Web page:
ICRAF at GLF: Boosting landscape restoration with agroforestry

September 27, 2015

Henry-Neufeldt_edit-123x123-1Land restoration is a key theme at the Global Landscapes Forum 2015 (GLF), the biggest side-event of the climate change negotiations in Paris in December. The World Agroforestry Centre (ICRAF) is hosting a discussion on the role agroforestry can play in restoring landscapes. The following is an interview with session organizer Henry Neufeldt, Head of Climate Change at ICRAF.

Why is agroforestry an important instrument for landscape restoration? Trees on farms have many benefits. They create microclimates, enable carbon sequestration, support biodiversity, improve soil fertility and health, and provide nutrition. Most of these effects increase the resilience of the ecosystem by helping it to adapt and mitigate negative impacts/shocks. Fertilizer trees are particularly useful for land regeneration, soil health and food security; fruit trees are important for nutrition.


How did you realize the potential of agroforestry for landscape restoration?

It only works if there is a net positive return on investment. While the long-term positive benefits are evident, short-term returns are critical and need an integrated approach including annual crops and marketable products. People have to see that it works. This is necessary for short-term adoption rates and the long-term success of landscape restoration.


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Parklands in Niger. By increasing farmers’ incomes, agroforestry can help farmers adapt to climate change. Photo: ICRAF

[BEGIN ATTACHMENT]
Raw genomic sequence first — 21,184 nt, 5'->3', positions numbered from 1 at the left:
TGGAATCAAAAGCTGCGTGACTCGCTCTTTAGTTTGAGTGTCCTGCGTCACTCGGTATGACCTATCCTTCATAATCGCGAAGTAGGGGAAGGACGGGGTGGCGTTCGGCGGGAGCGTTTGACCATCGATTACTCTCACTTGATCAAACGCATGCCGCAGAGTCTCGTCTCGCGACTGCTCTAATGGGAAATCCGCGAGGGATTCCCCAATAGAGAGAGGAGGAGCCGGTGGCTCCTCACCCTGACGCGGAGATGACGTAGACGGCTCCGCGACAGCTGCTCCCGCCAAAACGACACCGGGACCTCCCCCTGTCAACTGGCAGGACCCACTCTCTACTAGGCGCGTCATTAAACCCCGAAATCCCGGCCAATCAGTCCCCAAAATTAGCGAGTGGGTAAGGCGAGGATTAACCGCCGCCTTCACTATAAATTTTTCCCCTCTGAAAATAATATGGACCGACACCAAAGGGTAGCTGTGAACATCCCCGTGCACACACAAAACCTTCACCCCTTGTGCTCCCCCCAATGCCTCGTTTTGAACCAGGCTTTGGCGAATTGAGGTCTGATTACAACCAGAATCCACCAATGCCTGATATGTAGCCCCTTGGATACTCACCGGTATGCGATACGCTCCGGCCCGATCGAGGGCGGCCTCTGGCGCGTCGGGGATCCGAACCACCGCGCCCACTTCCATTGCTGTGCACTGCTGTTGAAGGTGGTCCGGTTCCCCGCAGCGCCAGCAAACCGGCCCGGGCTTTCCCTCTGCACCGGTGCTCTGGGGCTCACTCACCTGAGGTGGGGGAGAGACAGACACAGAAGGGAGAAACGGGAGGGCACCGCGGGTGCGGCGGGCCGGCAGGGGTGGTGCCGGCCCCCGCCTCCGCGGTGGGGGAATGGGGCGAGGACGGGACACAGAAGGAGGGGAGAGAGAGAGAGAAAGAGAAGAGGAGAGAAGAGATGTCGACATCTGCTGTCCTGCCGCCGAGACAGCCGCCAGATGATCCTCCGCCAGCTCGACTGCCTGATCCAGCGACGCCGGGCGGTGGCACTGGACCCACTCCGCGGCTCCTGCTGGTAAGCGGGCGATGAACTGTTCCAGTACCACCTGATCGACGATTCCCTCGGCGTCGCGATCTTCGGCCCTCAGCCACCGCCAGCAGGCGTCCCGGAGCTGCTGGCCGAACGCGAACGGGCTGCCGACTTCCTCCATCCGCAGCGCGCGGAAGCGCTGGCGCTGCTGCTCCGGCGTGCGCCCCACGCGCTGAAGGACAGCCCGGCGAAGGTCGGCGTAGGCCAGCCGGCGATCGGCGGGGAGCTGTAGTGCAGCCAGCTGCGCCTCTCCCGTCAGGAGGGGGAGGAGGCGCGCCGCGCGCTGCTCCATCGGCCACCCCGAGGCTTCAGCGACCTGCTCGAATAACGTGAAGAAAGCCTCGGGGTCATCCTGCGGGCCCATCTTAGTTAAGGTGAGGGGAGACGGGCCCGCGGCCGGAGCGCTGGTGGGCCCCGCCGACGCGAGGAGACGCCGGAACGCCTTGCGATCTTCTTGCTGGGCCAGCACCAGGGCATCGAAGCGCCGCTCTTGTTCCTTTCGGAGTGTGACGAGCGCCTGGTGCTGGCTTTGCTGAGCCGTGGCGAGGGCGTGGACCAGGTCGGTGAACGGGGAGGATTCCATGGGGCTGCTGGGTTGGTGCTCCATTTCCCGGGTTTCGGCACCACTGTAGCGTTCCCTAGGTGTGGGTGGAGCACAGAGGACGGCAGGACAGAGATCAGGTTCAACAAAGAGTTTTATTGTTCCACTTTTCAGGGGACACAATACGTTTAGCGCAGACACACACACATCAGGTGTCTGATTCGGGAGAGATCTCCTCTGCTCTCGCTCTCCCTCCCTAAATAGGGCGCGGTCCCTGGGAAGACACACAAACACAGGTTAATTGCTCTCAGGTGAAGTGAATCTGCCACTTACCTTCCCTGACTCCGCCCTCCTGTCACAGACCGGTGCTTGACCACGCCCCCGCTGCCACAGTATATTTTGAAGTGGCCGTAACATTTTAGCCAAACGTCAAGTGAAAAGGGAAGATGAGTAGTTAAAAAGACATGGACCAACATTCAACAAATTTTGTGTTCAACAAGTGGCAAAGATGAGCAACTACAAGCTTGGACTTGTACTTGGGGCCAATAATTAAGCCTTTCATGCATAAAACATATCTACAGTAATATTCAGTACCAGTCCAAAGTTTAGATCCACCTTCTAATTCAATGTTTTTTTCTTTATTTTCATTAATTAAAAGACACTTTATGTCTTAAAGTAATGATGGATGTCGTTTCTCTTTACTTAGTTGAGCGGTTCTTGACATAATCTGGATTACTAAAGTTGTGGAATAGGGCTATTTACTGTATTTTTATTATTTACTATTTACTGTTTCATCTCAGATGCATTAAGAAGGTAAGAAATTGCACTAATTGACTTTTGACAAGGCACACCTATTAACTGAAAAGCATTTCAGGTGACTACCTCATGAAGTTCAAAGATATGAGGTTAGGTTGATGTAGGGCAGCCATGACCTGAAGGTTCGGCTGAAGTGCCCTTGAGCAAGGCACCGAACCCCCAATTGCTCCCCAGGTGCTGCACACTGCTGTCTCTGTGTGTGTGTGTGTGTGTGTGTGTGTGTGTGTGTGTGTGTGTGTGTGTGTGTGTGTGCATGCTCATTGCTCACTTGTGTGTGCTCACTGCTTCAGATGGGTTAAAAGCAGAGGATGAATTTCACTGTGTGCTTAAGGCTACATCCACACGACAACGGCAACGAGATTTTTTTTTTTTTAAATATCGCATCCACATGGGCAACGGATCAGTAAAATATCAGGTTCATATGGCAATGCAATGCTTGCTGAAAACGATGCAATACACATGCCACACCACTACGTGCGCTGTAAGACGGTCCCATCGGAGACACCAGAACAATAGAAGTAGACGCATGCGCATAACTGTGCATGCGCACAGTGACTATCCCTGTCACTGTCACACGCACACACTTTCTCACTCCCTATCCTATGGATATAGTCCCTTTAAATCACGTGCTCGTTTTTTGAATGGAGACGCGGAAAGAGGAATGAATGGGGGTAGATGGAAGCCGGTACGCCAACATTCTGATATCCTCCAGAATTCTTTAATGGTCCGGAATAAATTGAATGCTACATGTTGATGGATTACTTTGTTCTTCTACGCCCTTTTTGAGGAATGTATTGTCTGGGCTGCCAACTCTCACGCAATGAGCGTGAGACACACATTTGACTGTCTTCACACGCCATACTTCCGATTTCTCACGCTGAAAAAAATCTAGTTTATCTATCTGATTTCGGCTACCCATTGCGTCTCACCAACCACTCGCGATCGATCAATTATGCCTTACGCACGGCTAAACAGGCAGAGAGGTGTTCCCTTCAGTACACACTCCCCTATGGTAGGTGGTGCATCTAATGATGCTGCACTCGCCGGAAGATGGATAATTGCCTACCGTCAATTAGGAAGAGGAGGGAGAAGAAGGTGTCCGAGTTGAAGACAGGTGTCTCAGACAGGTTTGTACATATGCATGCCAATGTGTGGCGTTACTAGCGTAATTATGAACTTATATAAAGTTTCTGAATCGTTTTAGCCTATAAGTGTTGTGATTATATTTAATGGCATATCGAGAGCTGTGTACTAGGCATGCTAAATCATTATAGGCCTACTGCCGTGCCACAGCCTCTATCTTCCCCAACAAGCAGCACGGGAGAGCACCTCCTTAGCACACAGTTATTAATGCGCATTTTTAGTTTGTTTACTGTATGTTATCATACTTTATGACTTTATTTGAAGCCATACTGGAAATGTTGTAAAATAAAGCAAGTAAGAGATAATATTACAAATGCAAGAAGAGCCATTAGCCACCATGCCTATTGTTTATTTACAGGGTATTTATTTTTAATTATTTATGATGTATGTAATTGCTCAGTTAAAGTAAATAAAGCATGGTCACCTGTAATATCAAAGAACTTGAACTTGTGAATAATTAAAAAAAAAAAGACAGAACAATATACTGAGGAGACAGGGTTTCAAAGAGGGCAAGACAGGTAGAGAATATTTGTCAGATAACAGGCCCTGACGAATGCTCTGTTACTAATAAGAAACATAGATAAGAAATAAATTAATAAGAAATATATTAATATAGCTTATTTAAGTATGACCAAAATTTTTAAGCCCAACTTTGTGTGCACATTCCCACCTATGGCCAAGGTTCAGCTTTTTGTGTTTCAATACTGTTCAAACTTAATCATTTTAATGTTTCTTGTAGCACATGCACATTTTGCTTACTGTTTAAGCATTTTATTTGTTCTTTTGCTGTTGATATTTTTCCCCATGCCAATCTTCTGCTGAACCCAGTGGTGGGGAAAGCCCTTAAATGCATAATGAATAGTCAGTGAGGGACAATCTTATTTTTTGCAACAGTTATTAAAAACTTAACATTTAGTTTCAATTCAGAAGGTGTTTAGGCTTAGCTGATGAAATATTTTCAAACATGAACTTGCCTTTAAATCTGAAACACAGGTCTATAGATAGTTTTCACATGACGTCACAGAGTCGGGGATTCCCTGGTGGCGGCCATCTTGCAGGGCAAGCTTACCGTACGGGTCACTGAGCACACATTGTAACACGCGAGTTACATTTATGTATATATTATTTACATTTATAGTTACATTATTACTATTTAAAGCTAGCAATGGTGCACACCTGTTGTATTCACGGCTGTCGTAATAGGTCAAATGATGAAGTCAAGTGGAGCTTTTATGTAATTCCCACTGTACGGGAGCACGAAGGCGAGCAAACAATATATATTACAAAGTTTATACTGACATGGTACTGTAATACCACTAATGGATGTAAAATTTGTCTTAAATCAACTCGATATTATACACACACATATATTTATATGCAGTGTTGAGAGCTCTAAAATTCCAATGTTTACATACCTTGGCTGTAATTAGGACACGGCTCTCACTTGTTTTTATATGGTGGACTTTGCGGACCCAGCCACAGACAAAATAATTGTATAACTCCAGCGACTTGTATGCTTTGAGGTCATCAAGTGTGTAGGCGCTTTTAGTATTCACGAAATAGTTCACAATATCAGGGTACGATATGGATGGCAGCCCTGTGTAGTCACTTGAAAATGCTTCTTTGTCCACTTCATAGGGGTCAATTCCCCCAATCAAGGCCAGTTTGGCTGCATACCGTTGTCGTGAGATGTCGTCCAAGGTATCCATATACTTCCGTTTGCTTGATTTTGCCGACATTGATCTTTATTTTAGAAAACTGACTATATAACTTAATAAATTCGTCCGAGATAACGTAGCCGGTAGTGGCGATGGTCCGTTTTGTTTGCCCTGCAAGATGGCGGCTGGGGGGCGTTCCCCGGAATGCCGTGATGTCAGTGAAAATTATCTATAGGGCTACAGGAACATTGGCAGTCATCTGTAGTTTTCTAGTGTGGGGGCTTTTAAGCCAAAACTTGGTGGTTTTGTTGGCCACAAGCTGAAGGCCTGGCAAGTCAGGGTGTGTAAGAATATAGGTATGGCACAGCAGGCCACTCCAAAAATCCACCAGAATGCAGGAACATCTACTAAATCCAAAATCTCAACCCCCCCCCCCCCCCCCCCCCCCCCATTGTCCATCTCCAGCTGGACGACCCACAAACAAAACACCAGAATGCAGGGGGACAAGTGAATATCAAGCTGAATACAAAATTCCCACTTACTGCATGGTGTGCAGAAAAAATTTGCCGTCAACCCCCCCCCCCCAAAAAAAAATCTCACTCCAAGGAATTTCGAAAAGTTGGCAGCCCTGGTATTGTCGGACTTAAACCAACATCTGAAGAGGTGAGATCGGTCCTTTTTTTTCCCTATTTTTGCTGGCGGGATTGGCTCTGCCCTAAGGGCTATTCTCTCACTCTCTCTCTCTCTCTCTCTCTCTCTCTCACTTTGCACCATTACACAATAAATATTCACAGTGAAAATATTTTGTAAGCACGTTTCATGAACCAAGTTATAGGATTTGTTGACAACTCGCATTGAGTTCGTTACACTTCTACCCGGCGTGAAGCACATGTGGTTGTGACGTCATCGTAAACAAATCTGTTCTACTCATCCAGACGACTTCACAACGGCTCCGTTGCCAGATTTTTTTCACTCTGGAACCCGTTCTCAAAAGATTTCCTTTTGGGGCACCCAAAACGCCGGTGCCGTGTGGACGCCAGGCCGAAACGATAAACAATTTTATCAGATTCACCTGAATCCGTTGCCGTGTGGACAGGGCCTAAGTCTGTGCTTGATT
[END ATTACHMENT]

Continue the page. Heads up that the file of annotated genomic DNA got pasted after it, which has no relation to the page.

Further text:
Are there any best practice cases of successful landscape restoration through agroforestry?

Through farmer-managed natural regeneration (FMNR) in Niger, 5 million hectares of farmland have been restored in the past 20 years, with no outside investment costs and no recurrent costs to government. During this time, 200 million new trees were planted, and this increased annual food production by at least 500,000 tons. A total of 1.25 million farm households were involved, and 2.5 million more people were fed through the vast increase in fodder for livestock production.


Why do you want to bring the topic to GLF 2015?

Landscape restoration through agroforestry contributes to climate change mitigation and adaption and to other ecosystem services; and it improves the livelihoods of smallholder farmers. Our discussion at the Global Landscapes Forum 2015 will focus on tree-based approaches to regaining ecological functionality and enhancing human well-being across degraded farming landscapes in the tropics.


What is your previous experience with GLF? Which role does it play in shaping the discussion around land use?

The World Agroforestry Centre has been involved in the Global Landscapes Forum as an implementing partner. For us, the forum presents a valuable opportunity to raise awareness, engage with stakeholders and decision-makers and contribute to evidence-based decision making.


 

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Henry Neufelt is Head of the Climate Change Unit at the World Agroforestry Centre (ICRAF) in Nairobi, Kenya. The unit focuses on climate impacts, adaptation, mitigation, food security and sustainable development in the context of agroforestry systems. He is particularly interested in questions related to the governance, economics and scalability of biocarbon projects and climate-smart agriculture; quantitative benefits of improved NRM to adapt to climate shocks; and measurement and modeling of GHG fluxes from complex agro-ecosystems. He is also the ICRAF focal point for the CGIAR Research Programs on Climate Change, Agriculture and Food Security (CCAFS) and Forest, Trees and Agroforestry (FTA).

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